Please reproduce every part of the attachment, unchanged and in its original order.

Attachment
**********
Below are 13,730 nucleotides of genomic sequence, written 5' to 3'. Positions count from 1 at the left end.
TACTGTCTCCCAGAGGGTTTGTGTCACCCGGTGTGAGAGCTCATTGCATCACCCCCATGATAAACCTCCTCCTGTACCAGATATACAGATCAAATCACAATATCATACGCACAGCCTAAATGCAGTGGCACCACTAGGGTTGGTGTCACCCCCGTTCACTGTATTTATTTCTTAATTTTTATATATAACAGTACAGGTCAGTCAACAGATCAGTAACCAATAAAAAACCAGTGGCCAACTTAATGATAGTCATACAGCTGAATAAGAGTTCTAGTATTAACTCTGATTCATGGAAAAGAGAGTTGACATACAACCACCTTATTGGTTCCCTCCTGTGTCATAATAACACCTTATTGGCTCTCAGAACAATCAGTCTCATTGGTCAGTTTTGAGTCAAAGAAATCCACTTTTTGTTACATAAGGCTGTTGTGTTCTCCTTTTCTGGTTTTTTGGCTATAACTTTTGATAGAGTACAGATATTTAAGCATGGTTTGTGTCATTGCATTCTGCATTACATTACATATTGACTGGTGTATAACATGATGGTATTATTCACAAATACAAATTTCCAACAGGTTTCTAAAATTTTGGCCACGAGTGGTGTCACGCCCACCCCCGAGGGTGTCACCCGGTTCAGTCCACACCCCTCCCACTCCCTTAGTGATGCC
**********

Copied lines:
Below are 13,730 nucleotides of genomic sequence, written 5' to 3'. Positions count from 1 at the left end.
TACTGTCTCCCAGAGGGTTTGTGTCACCCGGTGTGAGAGCTCATTGCATCACCCCCATGATAAACCTCCTCCTGTACCAGATATACAGATCAAATCACAATATCATACGCACAGCCTAAATGCAGTGGCACCACTAGGGTTGGTGTCACCCCCGTTCACTGTATTTATTTCTTAATTTTTATATATAACAGTACAGGTCAGTCAACAGATCAGTAACCAATAAAAAACCAGTGGCCAACTTAATGATAGTCATACAGCTGAATAAGAGTTCTAGTATTAACTCTGATTCATGGAAAAGAGAGTTGACATACAACCACCTTATTGGTTCCCTCCTGTGTCATAATAACACCTTATTGGCTCTCAGAACAATCAGTCTCATTGGTCAGTTTTGAGTCAAAGAAATCCACTTTTTGTTACATAAGGCTGTTGTGTTCTCCTTTTCTGGTTTTTTGGCTATAACTTTTGATAGAGTACAGATATTTAAGCATGGTTTGTGTCATTGCATTCTGCATTACATTACATATTGACTGGTGTATAACATGATGGTATTATTCACAAATACAAATTTCCAACAGGTTTCTAAAATTTTGGCCACGAGTGGTGTCACGCCCACCCCCGAGGGTGTCACCCGGTTCAGTCCACACCCCTCCCACTCCCTTAGTGATGCC